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|Vietnam Airlines and its rivals have had no choice but to focus on domestic travel Photo: Le Toan|
While cross-border flights remain all but stagnant, Vietnamese airlines have had no choice but to focus on the domestic market, in which Vietnam Airlines and Bamboo Airways have opened new routes. The moves will go a little way towards helping the airlines and the local economy get back on their feet.
National flag carrier Vietnam Airlines announced last week that it would open six more domestic routes this month, connecting the northern port city of Haiphong and destinations in central and southern Vietnam including Phu Quoc, Dalat, Can Tho, and Buon Ma Thuot.
The airlines started reopening domestic routes nationwide early last month, after approval from the government and the Civil Aviation Authority of Vietnam (CAAV). Since April 23, Vietnam Airlines has transported more than half a million passengers on domestic routes. Flights on routes connecting Hanoi and Ho Chi Minh City to Danang have seen 90 per cent of their seats filled.
Meanwhile Bamboo Airways, which started its first commercial flight in January last year, has commenced domestic flights but only at 50 per cent of pre-pandemic capacity. Before the coronavirus hit, it operated 150 domestic flights per day.
From June 1, Bamboo Airways has increased flight frequency mainly on the Hanoi-Ho Chi Minh City route, among others, to 80 flights per day, and will aim for 120 flights from June 15. The airline plans to increase flights to Vinh and Quy Nhon in anticipation of the summer season.
Vo Huy Cuong, deputy director of the CAAV, informed that a number of domestic routes have reached 80 per cent of capacity compared to the peak during the Lunar New Year festivities. Normally, the domestic market peaks during the summer season from May to July. This year, if the summer break for students is extended, the aviation industry may have an opportunity to rebound strongly.
After the pandemic began to subside in Vietnam, airlines quickly moved to launch promotional packages with products such as flight cards and combos with various unprecedented attractive incentives to stimulate the tourism industry.
From July 1, Vietnam will grant e-visa to citizens of 80 countries – a pre-planned move that confused many who assumed that meant resumption of access into the country from that date. However, the country will have to wait a little longer until other nations catch up with the remarkable success of Vietnam in controlling the coronavirus.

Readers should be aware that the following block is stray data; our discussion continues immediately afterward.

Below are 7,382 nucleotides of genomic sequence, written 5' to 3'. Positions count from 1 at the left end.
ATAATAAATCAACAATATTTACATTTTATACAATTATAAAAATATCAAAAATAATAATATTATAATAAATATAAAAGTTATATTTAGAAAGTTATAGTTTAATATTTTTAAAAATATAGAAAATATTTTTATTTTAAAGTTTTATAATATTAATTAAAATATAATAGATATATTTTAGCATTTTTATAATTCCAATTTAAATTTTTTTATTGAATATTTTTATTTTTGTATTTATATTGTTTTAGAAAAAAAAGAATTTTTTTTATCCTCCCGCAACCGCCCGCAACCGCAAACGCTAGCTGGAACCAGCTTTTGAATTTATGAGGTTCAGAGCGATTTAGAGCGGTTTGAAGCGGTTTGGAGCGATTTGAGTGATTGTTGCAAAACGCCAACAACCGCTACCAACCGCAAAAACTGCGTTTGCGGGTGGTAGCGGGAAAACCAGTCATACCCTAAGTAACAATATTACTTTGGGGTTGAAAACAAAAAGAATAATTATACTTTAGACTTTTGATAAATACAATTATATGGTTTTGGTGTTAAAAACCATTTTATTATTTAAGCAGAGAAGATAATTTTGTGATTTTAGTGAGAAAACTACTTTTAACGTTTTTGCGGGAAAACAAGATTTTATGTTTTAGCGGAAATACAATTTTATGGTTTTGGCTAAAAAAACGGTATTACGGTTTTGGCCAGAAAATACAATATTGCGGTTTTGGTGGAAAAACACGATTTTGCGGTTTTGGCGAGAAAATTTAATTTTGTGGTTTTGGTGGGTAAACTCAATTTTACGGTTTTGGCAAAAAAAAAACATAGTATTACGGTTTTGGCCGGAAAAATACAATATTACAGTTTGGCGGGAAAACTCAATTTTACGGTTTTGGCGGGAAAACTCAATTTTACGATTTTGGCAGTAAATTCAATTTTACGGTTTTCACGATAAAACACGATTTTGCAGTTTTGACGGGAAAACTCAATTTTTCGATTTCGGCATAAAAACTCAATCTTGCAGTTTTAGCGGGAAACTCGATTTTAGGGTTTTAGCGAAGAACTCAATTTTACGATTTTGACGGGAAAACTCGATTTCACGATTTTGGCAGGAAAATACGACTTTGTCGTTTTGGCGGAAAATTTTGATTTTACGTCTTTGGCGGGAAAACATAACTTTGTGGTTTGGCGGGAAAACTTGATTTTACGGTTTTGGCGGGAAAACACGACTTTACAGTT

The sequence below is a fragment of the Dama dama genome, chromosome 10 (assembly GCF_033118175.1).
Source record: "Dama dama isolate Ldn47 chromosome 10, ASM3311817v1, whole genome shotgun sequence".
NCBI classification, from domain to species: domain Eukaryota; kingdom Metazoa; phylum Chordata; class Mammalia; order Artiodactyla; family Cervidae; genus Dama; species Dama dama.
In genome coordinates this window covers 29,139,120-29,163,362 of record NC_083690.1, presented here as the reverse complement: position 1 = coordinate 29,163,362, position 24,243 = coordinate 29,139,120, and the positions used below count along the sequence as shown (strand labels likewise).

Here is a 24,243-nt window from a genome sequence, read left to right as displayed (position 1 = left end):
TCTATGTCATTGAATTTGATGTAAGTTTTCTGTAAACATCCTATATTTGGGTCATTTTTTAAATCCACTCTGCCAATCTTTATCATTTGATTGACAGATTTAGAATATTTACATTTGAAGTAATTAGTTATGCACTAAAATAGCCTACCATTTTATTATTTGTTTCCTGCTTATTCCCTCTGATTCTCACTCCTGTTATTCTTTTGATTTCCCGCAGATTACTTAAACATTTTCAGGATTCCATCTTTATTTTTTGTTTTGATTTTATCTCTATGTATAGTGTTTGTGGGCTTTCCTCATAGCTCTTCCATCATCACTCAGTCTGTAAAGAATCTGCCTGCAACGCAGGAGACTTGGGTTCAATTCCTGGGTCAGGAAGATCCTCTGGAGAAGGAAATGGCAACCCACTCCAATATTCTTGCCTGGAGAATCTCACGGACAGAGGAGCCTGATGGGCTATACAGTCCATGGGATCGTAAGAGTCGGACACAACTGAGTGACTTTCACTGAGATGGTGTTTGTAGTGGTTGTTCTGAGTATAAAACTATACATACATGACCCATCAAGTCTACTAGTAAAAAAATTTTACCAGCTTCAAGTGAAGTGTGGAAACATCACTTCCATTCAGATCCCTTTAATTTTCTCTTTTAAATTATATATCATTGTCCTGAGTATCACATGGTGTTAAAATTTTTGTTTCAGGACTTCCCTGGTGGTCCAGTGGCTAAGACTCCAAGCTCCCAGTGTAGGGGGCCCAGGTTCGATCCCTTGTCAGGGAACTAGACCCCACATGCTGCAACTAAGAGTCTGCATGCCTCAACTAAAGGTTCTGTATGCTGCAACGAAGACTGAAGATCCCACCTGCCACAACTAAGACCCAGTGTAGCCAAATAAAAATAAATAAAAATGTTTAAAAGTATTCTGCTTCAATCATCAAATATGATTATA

Still, enterprises in Vietnamese aviation stand ready to resume international flights. “Once other countries managed to control COVID-19 and remove entry restrictions and strict isolation requirements, we will resume international flights,” said the CAAV’s Cuong at a conference on aviation development held in the central coastal province of Binh Dinh last week. “To ensure safety, security, and service quality to our customers is our first concern.”
The Ministry of Transport recently requested the CAAV to submit a proposal on researching and reporting on the possibility of resuming international routes. The proposal will be submitted this week and forwarded to the prime minister for consideration and decision.
“Although there is not yet an exact time for the reopening of international routes, we are still seeking solutions to recover some international routes. We now maintain international cargo arrivals and departures but still limit the entry of passengers,” Cuong added.
Meanwhile, the International Civil Aviation Organization last week made predictions of expected opening times of some airports worldwide. As of May 31, over 70 countries and territories had set dates on attempting to open up international routes.
Many countries and territories will open their schedules in mid-June and at the latest early August, but uncertainties linger as governments fear second waves of COVID-19, or have to deal with other internal strifes. For example, alongside Vietnam, the United States has not decided official schedules for international flights, but September is being touted by some in the industry as a likely and hopeful time for the resumption of some cross-border routes.
While waiting for the correct time to bring new international flights, time will be taken to upgrade infrastructure. According to Airports Corporation of Vietnam (ACV), the number of aircraft taking off and landing in Noi Bai International Airport has been reduced by about 50 per cent compared to the start of the year. With that in mind, repair and upgrade of runways and taxiways is being accelerated, especially at Noi Bai and Tan Son Nhat airports. ACV revealed in March that it needs VND1.88 trillion ($81 million) to improve the infrastructure of Tan Son Nhat and VND2.28 trillion ($100 million) to improve the infrastructure of Noi Bai.